1808; Penthesilea, 1808; Das Käthchen von Heilbronn [Kate of Heilbronn], 1810; Prinz Friedrich von Homburg [The Prince of Homburg], 1821; Die Hermannsschlacht, 1839), short stories (including “The Marquise of O.” and Michael Kohlhaas [1810]), and correspondence.
Collected works editions: Werke, edited by Erich Schmidt and others, 5 vols., 1904– 05, revised edition, 7 vols., 1936–38; Sämtliche Werke und Briefe, edited by Helmut Sembdner, 2 vols., 1961, revised edition, 1984; Sämtliche Werke, edited by Roland Reuss and Peter Staengle, 2 vols., 1988–92 (in progress).

Bibliography
Sembdner, Helmut, Kleist-Bibliographie, 1803–1862, Stuttgart: Eggert, 1966

Further Reading
Blöcker, Günter, Heinrich von Kleist oder Das absolute Ich, Frankfurt-on-Main: Fischer, 1977
Dyer, Denys, The Stories of Kleist: A Critical Study, London: Duckworth, 1977
Ellis, John M., Heinrich von Kleist: Studies in the Character and Meaning of His Writings, Chapel Hill: University of North Carolina Press, 1979
Gearey, John, Heinrich von Kleist: A Study in Tragedy and Anxiety, Philadelphia: University of Pennsylvania Press, 1968
Hamburger, Michael, “Heinrich von Kleist,” in his Reason and Energy: Studies in German Literature, London: Routledge and Kegan Paul, and New York: Grove Press, 1957:107–44; as Contraries: Studies in German Literature, New York: Dutton, 1971:101–39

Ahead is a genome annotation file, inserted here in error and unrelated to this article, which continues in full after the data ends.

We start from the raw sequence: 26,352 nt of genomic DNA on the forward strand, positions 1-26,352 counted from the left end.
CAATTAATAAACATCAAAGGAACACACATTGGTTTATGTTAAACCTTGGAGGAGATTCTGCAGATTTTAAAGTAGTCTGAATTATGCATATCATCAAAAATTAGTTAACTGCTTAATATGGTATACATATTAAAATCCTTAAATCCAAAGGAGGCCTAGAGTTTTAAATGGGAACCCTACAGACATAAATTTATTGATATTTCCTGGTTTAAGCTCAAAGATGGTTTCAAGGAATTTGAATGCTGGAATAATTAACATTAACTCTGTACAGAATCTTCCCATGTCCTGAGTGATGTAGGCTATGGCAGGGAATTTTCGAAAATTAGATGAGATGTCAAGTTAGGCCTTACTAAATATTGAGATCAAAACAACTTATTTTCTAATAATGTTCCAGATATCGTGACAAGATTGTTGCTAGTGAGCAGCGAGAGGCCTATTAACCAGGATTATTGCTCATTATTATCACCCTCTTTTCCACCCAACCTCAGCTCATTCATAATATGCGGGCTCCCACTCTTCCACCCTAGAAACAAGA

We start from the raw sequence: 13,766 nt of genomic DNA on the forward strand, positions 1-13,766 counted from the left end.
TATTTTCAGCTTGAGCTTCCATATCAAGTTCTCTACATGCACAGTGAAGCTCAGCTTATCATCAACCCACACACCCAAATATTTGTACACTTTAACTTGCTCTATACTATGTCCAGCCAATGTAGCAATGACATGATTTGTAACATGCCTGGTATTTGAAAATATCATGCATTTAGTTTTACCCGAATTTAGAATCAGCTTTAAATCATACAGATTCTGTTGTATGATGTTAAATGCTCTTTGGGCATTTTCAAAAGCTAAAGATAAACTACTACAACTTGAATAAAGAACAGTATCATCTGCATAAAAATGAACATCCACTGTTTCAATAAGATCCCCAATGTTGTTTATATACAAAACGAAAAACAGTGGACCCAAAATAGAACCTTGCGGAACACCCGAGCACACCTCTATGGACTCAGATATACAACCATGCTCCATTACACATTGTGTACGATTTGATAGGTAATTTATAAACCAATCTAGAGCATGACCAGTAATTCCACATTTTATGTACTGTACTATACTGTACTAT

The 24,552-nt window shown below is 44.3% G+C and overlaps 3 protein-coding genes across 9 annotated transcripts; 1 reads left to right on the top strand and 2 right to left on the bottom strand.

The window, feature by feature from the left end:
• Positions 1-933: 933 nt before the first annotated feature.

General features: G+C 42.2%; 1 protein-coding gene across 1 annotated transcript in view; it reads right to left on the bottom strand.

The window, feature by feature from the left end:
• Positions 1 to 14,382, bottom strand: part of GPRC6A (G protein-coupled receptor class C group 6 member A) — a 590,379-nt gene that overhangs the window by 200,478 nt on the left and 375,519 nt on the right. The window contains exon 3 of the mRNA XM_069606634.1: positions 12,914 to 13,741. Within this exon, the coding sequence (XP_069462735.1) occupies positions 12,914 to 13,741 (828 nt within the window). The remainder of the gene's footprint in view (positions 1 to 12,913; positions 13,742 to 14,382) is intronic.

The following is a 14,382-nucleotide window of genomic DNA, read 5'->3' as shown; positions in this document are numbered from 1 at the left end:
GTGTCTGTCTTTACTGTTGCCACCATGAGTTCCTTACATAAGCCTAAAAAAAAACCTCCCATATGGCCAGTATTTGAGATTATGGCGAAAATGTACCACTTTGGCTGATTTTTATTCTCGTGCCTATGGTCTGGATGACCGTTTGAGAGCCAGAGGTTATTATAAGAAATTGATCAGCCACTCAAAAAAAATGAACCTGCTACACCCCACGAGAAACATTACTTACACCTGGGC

Harman, Mark, “An Echo of Kafka in Kleist,” in Heinrich von Kleist Studies, edited by Alexej Ugrinsky, New York: AMS Press, and Berlin: Schmidt, 1980:169–75
Helbling, Robert E., The Major Works of Heinrich von Kleist, New York: New Directions, 1975
Hohoff, Curt, Heinrich von Kleist (in English), Bonn and Bad Godesberg: Inter Nationes, 1977 (original German edition, 1958)
Ide, Heinz, Der junge Kleist, Würzburg: Holzner, 1961
Kurock, Wolfgang, “Heinrich von Kleist und die Marionette,” in Heinrich von Kleist Studies, edited by Alexej Ugrinsky, New York: AMS Press, and Berlin: Schmidt, 1980:103–08
Nicolai, Ralf, “Schwerpunkt Kleist: Motive des Marionettentheaters im 20. Jahrhundert,” in Heinrich von Kleist Studies, edited by Alexej Ugrinsky, New York: AMS Press, and Berlin: Schmidt, 1980:127–35
Reed, T.J., “The ‘Goethezeit’ and Its Aftermath,” in Germany: A Companion to German Studies, edited by Malcolm Pasley, London: Methuen, 1972:493–553
Sembdner, Helmut, editor, Kleists Aufsatz “Über das Marionettentheater”: Studien und Interpretationen, Berlin: Jahresgabe der Heinrich-von-Kleist-Gesellschaft, 1967
Silz, Walter, Heinrich von Kleist: Studies in His Works and Literary Character, Philadelphia: University of Pennsylvania Press, 1961